Most people give up too soon.
In a culture of infinite entertainment options, laughable attention spans and instant gratification, it’s hard to put in the work today that will only bear fruit months (or years) down the road.
To quote Homer Simpson, “Son, you tried your best and you failed miserably. The lesson here is…never try.”
Here’s why you should suck it up, put in the work, and bet on yourself, even if it takes years.
The first reason – actually, the only reason:
You’ll never reach your potential if you don’t try.
Some examples from my life so far:
1994 – Summer Youth Group Program
I spent the summer of 1994 on something called the Quaker Youth Pilgrimage.
I was one of 26 Quaker youth chosen from throughout Europe and the Americas to spend three weeks traipsing around Ireland and England, where we learned about Quaker history, the political struggles in Northern Ireland, and gave back to the community through various work projects.
The trip changed my life.
I gained some lifelong friends, affirmed my religious beliefs, and learned to juggle. That trip also directly influenced where I went to college, and my first job afterwards.
I’m thankful for all of it.
Here’s the thing, though.
When I applied for that summer program, I didn’t make the cut.
I was the second alternate.
The only reason I ended up going was that two of the high school students selected as more worthy, more deserving than I, chose to do something else that summer.
I don’t know their names, or why they opted for something different. But I’m grateful, because that month changed my life.
High School Japanese
I started studied Japanese my senior year of high school via night school classes at the University of Pennsylvania.
And I sucked.
I was probably the worst student in the class, which made sense – given that nearly all of them were juniors or seniors at Penn.
Despite my effort, I barely scraped by with Bs in each of the courses.
It didn’t matter.
Fast forward six years: I’ve now majored in Japanese in undergrad (again, earning Bs in all 13 additional Japanese classes), studied abroad for a year at a Japanese university, and had landed a job at the Japanese Embassy in Washington, DC.
Perseverance often wins out over talent.
I’m sure that literally every one of my classmates at Penn would have been shocked to learn that I later won a job working for the Japanese government.
But I never would have put myself in the position to do so had I given up after that first year of study.
I began looking for a job on Capitol Hill in August 2001.
I had several interviews under my belt, and perhaps a dozen more informational interviews with staffers lined up, when September 11th happened.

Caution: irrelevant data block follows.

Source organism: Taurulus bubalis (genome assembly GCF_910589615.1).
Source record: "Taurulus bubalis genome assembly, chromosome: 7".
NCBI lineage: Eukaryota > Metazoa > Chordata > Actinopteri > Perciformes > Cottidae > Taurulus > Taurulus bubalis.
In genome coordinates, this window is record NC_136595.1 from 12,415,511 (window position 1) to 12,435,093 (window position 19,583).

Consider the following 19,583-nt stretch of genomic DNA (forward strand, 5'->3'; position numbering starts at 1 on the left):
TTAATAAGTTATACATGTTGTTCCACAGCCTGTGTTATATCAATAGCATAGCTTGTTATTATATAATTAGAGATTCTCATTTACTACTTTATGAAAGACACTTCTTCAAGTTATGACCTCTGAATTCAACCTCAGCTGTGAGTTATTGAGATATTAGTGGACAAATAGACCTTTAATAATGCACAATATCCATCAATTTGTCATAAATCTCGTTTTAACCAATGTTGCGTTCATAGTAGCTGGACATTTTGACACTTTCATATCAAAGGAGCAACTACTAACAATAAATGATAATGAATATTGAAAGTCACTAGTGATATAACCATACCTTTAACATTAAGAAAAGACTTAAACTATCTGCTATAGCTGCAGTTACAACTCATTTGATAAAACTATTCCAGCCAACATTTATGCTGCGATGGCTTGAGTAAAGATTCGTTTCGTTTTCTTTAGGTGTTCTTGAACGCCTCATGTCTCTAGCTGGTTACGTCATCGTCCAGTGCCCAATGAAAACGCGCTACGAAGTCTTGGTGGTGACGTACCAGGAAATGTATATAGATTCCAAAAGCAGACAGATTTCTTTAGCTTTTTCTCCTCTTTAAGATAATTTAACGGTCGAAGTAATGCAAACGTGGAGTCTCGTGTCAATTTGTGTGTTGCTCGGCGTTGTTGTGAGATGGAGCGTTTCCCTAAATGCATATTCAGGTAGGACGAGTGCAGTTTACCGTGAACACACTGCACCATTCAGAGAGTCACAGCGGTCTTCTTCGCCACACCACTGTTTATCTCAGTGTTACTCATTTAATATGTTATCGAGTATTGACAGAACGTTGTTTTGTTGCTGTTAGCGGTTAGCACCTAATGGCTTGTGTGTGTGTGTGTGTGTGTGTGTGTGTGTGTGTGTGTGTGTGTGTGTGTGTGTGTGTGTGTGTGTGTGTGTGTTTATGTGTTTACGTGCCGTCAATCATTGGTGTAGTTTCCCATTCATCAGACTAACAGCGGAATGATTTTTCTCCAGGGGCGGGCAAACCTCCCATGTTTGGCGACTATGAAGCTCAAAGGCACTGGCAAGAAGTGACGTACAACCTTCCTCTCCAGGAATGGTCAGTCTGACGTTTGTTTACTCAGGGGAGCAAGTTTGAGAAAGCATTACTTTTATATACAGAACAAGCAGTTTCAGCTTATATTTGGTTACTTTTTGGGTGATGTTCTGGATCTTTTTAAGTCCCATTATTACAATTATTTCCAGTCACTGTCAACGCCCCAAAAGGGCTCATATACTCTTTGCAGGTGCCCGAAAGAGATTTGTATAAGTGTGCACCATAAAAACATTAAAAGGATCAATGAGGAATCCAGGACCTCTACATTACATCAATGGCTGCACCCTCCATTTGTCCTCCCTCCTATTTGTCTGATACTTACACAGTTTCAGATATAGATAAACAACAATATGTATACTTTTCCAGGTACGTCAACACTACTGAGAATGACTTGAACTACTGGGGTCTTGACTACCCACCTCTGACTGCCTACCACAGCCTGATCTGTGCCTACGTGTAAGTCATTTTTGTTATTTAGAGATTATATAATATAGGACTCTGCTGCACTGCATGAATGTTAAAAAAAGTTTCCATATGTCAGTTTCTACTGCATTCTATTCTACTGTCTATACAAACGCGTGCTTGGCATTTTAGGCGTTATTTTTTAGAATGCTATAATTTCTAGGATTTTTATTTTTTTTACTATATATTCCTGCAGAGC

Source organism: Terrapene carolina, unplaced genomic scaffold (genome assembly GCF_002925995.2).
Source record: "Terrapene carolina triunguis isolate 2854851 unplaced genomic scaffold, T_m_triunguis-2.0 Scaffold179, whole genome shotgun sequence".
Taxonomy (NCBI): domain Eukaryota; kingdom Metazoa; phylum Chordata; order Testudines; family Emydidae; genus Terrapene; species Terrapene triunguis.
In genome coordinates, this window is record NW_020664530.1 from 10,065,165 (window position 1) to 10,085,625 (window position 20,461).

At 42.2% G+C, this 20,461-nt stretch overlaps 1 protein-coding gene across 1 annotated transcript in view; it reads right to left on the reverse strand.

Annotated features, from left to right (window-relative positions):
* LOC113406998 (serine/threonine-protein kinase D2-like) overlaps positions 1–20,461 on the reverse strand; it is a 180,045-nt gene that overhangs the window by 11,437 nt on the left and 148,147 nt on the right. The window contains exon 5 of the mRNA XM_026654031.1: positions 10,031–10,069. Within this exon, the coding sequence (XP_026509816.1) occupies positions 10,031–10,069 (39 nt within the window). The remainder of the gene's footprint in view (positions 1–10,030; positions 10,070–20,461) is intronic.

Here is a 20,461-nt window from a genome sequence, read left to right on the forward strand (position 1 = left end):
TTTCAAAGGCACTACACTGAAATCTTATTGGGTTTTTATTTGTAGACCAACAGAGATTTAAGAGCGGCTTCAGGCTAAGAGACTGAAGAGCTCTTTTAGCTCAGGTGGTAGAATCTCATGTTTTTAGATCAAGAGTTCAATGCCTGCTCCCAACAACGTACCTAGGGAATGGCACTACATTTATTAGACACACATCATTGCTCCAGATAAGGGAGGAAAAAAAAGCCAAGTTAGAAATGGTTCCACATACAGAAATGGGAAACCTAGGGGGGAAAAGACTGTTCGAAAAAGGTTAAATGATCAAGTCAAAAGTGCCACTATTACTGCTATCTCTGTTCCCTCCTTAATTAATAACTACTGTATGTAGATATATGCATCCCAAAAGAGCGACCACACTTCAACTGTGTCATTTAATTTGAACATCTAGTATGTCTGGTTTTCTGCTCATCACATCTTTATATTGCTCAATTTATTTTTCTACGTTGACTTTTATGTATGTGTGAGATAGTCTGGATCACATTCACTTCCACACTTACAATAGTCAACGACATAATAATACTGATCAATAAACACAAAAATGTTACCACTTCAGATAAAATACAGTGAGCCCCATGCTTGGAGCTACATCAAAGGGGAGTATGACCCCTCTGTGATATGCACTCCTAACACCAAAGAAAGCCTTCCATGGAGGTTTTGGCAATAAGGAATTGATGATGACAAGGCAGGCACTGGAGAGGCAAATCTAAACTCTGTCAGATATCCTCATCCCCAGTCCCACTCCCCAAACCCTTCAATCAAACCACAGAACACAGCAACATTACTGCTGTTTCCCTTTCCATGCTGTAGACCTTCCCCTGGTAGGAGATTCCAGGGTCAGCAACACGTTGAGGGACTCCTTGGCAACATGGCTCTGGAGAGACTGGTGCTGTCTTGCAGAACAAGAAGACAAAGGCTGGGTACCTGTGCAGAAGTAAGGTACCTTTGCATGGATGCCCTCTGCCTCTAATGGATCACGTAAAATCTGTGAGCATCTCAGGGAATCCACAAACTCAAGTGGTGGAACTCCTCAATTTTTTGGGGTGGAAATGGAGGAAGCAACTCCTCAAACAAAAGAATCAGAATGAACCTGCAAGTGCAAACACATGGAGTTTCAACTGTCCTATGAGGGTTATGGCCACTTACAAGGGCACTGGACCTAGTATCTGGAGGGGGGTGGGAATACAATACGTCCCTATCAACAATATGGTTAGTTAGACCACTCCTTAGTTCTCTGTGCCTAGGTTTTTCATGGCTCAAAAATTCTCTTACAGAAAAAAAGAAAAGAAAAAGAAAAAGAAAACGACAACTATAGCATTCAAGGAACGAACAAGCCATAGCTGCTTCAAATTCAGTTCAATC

Instantly, all of those informational interviews evaporated.
As well they should have – these staffers were far too busy helping their constituents adjust in the aftermath of that tragedy to be distracted by one more aspiring job-seeker.
But one of those senior staffers who apologetically cancelled on meeting me in September?
I landed an internship in her office through other channels three months later, and she ended up becoming one of my key mentors.
To this day, nearly everything I know about how Congress really works comes from her. (Thanks, Marie!)
As with many things in life, I landed my first job in public relations basically by accident. I had retained a recruiter to land me an administrative position and she placed me in an admin role at PR firm.
I couldn’t be more grateful.
While I learned so much in that executive assistant role – both in terms of the effective practice of corporate communications and much of the intricacy of running a large firm – it probably delayed my official start as a public relations consultant by a good two years, as it was hard to break out of that administrative role.
It doesn’t matter.
Today, largely because of everything I learned in my four years as an executive assistant to some of the best PR practitioners in Washington, DC, I am a successful communications consultant.
And as fate would have it, earlier this week I had a client meeting back in the offices of that firm where I first started as an executive assistant nine years ago.
I chalk it up to persistence.
So whatever your goals for 2017, I urge you to stick with them.
Because true success can take years and involve many set-backs along the way.
Don’t be among the more than 80 percent who quit on their resolutions within the first three months.
Instead, play the long game.
You just might surprise yourself with your success.